The Besnard Lakes The Besnard Lakes Are the Roaring Night(Jagjaguwar) Buy it from Insound
A few days ago, I read this rather cringe-worthy quote from some Amazon fan describing 30 Seconds to Mars:
"30 Seconds to Mars draws a heavy influence from classic prog bands like Pink Floyd".
Modern rock is rubbish. As years keep passing by, it’s unfortunate how modern rock, as an institution, slowly (and painfully) becomes a parody of its former self. The radio pundits of commercial rock radio, stuck in their nostagia-tinged awareness, keep shuffling us the same wretched Ozzy and AC/DC classic tunes, playing some new neo-grunge band that intends to rip Zeppelin out of his arse without actually realizing that, in reality, it sounds more like Crüe, and the occasional grunge act to remind us how the nineties changed the face of contemporary rock forever. Conventional wisdom proves that there’s an audience who readily accepts whatever is fed to them. The typical rock fan will glorify this new product's influences and fight it to the grave, while the record labels gleefully sell to their naïveté perceptions. Some things will never change.
With their third album, Montreal sextet The Besnard Lakes apparently understand their classic rock history better than its supposed fans. The Besnard Lakes Are the Roaring Night - another stab at naming an album with an impersonal verb – continues their path to righteousness by taking the road less taken by independent rock musicians: expanding upon an already established big sound with many of the tendencies they’re comfortable with, but upping the ante to almost messianic levels. This time around, the focus is in keeping a clear sense of atmosphere within lush, chamber orchestration pieces and amplified vibrations.
The ten tracks that compose Roaring Night seem to contextually build upon the premise of an imminent apocalypse. It starts with a ten-minute introduction called Like the Ocean, Like the Innocent, a mournful, funereal piano thrust that builds to reveal a battle between exquisite power riffs, triad chords, and elegant vocal harmonizing. Lead singer Jace Lasek falsettos in the beginning of Chicago Train, a pensive first half that gives way to a dual extravaganza between fuzzed out guitar chords and pounding drums. As Albatross gives way, the Lakes don’t have the heart to abandon their pop sensibilities, embellishing life-affirming surf harmonizing and a multifaceted crescendo of instruments.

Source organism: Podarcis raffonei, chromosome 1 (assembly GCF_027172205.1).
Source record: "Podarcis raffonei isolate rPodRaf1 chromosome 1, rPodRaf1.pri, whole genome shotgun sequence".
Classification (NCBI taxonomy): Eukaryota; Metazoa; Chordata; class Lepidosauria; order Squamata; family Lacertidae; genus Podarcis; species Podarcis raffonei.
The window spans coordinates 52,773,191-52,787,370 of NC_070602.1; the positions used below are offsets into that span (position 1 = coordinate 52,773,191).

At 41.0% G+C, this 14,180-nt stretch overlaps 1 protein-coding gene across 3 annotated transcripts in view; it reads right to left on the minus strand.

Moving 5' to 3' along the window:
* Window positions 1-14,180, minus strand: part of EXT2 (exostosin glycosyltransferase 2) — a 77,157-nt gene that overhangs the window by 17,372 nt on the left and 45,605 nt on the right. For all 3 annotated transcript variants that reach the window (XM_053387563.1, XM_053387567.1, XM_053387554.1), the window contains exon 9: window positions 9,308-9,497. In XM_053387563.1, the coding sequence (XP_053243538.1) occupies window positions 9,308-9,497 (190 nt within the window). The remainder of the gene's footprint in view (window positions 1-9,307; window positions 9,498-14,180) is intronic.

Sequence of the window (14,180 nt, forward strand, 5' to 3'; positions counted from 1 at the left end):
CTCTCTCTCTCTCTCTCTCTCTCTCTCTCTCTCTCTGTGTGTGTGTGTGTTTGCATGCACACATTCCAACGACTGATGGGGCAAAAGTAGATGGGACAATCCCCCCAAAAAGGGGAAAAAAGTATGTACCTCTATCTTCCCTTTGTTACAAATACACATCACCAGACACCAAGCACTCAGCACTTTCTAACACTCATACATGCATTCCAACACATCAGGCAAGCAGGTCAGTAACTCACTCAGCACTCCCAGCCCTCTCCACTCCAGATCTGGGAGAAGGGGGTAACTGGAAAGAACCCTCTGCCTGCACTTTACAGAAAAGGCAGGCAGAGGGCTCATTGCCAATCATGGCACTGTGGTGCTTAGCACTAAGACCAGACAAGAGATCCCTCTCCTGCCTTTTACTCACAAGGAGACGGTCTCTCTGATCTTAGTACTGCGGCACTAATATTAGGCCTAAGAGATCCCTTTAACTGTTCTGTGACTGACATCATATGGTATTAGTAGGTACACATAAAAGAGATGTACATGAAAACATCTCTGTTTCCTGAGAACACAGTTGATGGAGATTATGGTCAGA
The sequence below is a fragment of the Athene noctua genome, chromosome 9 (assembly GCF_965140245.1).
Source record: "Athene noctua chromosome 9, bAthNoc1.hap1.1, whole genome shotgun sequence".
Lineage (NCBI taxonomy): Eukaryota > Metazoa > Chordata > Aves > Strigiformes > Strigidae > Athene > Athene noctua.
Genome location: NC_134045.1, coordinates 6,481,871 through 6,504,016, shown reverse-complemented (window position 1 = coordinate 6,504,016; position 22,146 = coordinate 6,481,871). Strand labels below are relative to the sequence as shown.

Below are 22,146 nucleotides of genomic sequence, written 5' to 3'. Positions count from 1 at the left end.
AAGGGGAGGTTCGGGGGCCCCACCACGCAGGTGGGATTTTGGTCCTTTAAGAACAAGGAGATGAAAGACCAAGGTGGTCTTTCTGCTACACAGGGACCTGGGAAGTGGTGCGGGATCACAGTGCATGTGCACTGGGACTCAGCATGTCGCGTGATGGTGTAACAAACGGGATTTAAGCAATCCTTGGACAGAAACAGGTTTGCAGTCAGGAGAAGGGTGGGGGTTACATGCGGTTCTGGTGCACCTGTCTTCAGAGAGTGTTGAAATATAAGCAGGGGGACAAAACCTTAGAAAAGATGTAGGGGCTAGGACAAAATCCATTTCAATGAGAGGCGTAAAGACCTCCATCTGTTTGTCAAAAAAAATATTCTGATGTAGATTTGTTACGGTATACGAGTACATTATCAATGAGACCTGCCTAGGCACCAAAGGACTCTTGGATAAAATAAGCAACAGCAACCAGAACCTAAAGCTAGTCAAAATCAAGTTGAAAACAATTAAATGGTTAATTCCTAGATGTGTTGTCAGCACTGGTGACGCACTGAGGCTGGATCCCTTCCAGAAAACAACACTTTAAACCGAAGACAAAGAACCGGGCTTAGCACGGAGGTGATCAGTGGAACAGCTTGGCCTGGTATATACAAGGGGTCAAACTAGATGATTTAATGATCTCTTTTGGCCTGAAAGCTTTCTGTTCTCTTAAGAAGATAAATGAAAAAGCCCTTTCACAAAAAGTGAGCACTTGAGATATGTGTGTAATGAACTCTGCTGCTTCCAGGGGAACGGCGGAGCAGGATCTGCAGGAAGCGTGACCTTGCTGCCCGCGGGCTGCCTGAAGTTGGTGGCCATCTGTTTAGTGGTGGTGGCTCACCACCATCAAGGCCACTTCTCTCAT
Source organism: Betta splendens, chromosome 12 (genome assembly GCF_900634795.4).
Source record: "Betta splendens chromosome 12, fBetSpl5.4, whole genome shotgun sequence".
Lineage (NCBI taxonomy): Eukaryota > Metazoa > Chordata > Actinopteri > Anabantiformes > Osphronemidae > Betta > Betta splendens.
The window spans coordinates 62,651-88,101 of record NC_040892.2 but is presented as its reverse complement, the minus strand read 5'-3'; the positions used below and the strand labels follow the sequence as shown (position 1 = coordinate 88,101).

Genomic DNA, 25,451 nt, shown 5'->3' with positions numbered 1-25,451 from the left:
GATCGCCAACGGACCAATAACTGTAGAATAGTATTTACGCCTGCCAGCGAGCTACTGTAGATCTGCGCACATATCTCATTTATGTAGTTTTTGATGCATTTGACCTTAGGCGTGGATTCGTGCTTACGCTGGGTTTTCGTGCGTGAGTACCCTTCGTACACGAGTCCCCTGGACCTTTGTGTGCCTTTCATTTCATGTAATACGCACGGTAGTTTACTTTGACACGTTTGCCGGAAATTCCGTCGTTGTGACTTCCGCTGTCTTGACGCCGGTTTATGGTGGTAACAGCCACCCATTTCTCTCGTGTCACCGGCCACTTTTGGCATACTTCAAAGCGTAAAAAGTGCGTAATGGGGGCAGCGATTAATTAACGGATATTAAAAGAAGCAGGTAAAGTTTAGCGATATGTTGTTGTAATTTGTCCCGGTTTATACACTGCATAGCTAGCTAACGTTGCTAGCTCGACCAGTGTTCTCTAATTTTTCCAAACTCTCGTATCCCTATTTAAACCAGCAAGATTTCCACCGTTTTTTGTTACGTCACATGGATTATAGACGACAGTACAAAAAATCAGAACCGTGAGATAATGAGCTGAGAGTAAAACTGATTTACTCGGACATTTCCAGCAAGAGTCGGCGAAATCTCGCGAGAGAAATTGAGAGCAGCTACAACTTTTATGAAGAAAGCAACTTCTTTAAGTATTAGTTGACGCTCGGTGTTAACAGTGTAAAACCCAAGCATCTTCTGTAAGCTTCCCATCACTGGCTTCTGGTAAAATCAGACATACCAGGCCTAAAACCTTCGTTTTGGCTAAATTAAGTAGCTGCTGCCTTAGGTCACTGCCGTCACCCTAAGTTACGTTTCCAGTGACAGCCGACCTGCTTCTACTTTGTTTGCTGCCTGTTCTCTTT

Even if the sound is epic in scale, the Besnard Lakes’ jams always sound controlled and precise without phasing out a traditional song structure. Land of Living Skies’ seven minutes take a psychedelic turn, shifting between expansive choruses, space rock ambience, and guitar hooks. There are moments, like in Glass Printer, where they bear a resemblance to some of the dream pop elements that made past album ...Are the Dark Horse memorable. Those are kept to a minimum; in fact, much of the feedback in this album is replaced by more droned out effects, ditching any shoegaze representation, with the exception of Olga Goreas’ abstract vocals. Album closer The Lonely Moon drifts like war dust, a calm mood that reflects the aftermath of such a coarse belic conflict.
The Besnard Lakes’ take on psych-pop sounds grand and ambitious, even unpredictably accessible for those who’ve been following their career. It seems like the logical step for a band that is adamant in opposing expectations, bringing a gung- ho attitude to their studious, experimental efforts. In fact, if you strip their sound to its core, like the harmonies and the distortion, you’re left with an invariable rock record. If this isn’t a true representation of what modern rock should be, I don't know what is.10 March, 2010 - 21:57 — Juan Edgardo Rodriguez